During this testing phase for Pakistan cricket, Misbah’s appointment as the all-powerful man stokes optimism of the highest order. His zen-like stance and stoicism in the face of adversity were seldom discernible to people in the country. What was more revealing was that he took over the captaincy, when they had lost their young leader, along with the services of the most skilful experienced pacer of the generation and the finest young fast-bowling talent in the game. It was to Misbah’s credit that he led them back with aplomb and what would go down as one of the most difficult phases of Pakistan cricket history, he didn’t bog down under pressure and rather became the inspirational leader of men. 

That is precisely something that Pakistan need right now after what had happened in England a couple of months ago, there can’t be a better man than Misbah to steer the ship. Although Pakistanis had started respecting the man for what he brings to the table - an unmatched zeal and confidence in his team - it is also true that Misbah had proved that he could streamline any structure as no one else can.

Right now, as the banks won’t get involved in running of cricket matches, that simply means there will be increased importance on the units to identify young talents beyond the state-contracted players and make them eligible for the national team. In that regard, it has quickly been established that there will be the usage of Kookaburra in domestic matches as well, instead of Dukes, and the former skipper’s inputs as a member of the cricket committee were one of the reasons behind this. Implementation is something that needs to be taken care of and one hopes Misbah, for his understanding of Pakistan cricket beyond superficiality, would be of great help. 

But why did Pakistan cricket move in the direction of making him the coach and chief selector at the same time? Wouldn’t two men with two different perspectives have been better? While it is easy to rile in support of that argument, people on the other side of the fence can make the case for the fact that it didn’t help the cause due to the blurred vision of two units and the ideological difference that comes with it.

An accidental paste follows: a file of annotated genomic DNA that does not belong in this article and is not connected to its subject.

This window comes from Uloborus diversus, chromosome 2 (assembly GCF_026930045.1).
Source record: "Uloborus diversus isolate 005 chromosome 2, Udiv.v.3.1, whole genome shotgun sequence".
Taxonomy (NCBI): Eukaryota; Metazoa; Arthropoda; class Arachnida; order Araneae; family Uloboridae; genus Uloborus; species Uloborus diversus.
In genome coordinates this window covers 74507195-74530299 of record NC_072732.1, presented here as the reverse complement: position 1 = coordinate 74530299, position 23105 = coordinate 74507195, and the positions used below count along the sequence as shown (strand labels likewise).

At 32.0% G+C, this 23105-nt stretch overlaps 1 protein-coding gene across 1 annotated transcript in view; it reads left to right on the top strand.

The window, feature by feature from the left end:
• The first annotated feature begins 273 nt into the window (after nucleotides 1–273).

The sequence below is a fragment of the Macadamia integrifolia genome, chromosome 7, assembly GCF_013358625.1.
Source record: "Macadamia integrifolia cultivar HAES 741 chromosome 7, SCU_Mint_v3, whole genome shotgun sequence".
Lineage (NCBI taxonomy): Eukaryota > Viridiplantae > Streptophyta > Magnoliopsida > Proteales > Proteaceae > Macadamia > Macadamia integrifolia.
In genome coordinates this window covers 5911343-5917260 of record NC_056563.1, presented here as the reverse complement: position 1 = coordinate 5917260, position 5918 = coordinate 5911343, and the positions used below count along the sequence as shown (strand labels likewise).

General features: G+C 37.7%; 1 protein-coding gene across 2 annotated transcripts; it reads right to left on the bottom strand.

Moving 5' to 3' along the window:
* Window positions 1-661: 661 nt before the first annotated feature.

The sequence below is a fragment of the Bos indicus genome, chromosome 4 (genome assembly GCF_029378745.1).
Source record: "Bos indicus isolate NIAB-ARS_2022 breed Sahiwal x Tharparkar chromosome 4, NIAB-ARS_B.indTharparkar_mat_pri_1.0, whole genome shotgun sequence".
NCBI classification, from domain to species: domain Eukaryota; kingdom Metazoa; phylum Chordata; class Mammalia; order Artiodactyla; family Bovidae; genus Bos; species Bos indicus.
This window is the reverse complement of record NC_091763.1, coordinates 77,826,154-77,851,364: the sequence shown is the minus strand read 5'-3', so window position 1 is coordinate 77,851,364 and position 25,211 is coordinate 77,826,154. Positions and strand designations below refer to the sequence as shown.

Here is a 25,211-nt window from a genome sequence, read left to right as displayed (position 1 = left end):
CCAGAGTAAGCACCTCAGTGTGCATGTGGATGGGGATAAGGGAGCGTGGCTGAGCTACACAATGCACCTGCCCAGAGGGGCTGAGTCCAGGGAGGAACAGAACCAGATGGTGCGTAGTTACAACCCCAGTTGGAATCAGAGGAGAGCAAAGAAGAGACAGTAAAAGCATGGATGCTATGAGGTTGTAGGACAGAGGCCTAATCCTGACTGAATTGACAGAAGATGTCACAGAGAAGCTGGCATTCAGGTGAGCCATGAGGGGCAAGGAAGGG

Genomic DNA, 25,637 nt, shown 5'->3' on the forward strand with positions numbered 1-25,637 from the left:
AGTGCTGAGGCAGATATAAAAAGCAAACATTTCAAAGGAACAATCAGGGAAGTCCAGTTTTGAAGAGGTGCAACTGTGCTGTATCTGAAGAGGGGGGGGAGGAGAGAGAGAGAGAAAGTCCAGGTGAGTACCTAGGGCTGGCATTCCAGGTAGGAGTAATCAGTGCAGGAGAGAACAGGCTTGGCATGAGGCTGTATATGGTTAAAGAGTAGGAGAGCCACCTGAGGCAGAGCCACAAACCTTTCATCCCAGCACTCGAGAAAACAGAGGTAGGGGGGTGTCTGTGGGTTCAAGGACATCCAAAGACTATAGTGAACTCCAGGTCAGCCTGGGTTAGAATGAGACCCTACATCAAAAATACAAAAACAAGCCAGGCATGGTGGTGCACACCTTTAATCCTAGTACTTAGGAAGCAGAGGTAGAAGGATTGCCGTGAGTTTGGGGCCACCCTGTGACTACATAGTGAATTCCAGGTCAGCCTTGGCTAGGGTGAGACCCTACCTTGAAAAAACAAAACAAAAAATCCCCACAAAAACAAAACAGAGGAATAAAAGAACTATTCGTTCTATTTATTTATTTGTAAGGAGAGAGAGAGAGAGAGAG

Take this for example. In 2018, Mickey Arthur, in no uncertain words, had made it clear that Wahab Riaz didn’t fit into his plans and he was not in the provisional 30 names announced but in the World Cup, he was picking wickets for fun. Mohammed Amir was dropped for the England series preceding the World Cup but was the spearhead during the mega event. Mohammed Hasnain was hyped up but never found the place, as did Asif Ali, who despite being the only missing link in the side, served drinks for the major part of the tournament. There was a basic need of clarity and the importance of being on the same page and if centralising all the power at one person can bring in a sense of oneness, Pakistan cricket should embrace it with open arms. 

During his captaincy reign and post-retirement media days with ESPN Cricinfo, Misbah always came across as an intelligent man - precise in his words and ready to speak his heart on the causes that he believes in. Navigating the ship in the treacherous waters of Pakistan cricket politics would be a challenge but as proven historically, he has always risen above everything to wrap his team in a pragmatic situation. His captaincy stint was memorable and it is no doubt the process will be anything different this time around. It is just a matter of the most successful Pakistan skipper investing his time like the way he did after the 2009 disaster. After all, when there is a cup of woes brimming over, it is the zen that creates magic.